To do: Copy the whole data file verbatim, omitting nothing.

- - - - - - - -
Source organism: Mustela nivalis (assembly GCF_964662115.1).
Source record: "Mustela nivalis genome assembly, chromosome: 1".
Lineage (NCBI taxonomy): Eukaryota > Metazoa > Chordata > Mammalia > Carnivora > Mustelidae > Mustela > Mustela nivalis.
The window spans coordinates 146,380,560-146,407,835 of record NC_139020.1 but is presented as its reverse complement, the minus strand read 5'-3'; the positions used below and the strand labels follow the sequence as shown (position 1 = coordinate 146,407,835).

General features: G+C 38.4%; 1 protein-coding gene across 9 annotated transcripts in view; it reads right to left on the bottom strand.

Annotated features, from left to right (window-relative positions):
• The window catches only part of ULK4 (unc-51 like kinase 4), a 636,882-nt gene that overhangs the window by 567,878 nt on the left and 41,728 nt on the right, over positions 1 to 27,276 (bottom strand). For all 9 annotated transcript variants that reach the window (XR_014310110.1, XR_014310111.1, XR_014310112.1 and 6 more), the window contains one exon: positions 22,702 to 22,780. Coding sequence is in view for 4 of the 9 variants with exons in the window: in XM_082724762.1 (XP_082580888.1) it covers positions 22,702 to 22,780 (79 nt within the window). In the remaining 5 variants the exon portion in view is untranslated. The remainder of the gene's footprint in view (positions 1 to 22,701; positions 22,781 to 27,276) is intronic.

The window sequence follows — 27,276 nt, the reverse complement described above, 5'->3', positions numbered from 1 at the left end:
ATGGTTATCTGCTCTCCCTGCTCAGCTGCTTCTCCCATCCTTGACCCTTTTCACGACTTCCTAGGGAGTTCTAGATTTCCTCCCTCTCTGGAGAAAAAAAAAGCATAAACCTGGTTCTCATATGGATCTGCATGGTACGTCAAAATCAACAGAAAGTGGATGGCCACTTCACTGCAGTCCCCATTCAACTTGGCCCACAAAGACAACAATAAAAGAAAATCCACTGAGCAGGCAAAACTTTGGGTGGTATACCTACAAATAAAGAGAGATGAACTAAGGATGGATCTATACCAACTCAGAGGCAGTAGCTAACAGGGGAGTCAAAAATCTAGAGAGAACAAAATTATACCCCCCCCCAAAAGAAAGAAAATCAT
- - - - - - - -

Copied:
Source organism: Mustela nivalis (assembly GCF_964662115.1).
Source record: "Mustela nivalis genome assembly, chromosome: 1".
Lineage (NCBI taxonomy): Eukaryota > Metazoa > Chordata > Mammalia > Carnivora > Mustelidae > Mustela > Mustela nivalis.
The window spans coordinates 146,380,560-146,407,835 of record NC_139020.1 but is presented as its reverse complement, the minus strand read 5'-3'; the positions used below and the strand labels follow the sequence as shown (position 1 = coordinate 146,407,835).

General features: G+C 38.4%; 1 protein-coding gene across 9 annotated transcripts in view; it reads right to left on the bottom strand.

Annotated features, from left to right (window-relative positions):
• The window catches only part of ULK4 (unc-51 like kinase 4), a 636,882-nt gene that overhangs the window by 567,878 nt on the left and 41,728 nt on the right, over positions 1 to 27,276 (bottom strand). For all 9 annotated transcript variants that reach the window (XR_014310110.1, XR_014310111.1, XR_014310112.1 and 6 more), the window contains one exon: positions 22,702 to 22,780. Coding sequence is in view for 4 of the 9 variants with exons in the window: in XM_082724762.1 (XP_082580888.1) it covers positions 22,702 to 22,780 (79 nt within the window). In the remaining 5 variants the exon portion in view is untranslated. The remainder of the gene's footprint in view (positions 1 to 22,701; positions 22,781 to 27,276) is intronic.

The window sequence follows — 27,276 nt, the reverse complement described above, 5'->3', positions numbered from 1 at the left end:
ATGGTTATCTGCTCTCCCTGCTCAGCTGCTTCTCCCATCCTTGACCCTTTTCACGACTTCCTAGGGAGTTCTAGATTTCCTCCCTCTCTGGAGAAAAAAAAAGCATAAACCTGGTTCTCATATGGATCTGCATGGTACGTCAAAATCAACAGAAAGTGGATGGCCACTTCACTGCAGTCCCCATTCAACTTGGCCCACAAAGACAACAATAAAAGAAAATCCACTGAGCAGGCAAAACTTTGGGTGGTATACCTACAAATAAAGAGAGATGAACTAAGGATGGATCTATACCAACTCAGAGGCAGTAGCTAACAGGGGAGTCAAAAATCTAGAGAGAACAAAATTATACCCCCCCCCAAAAGAAAGAAAATCAT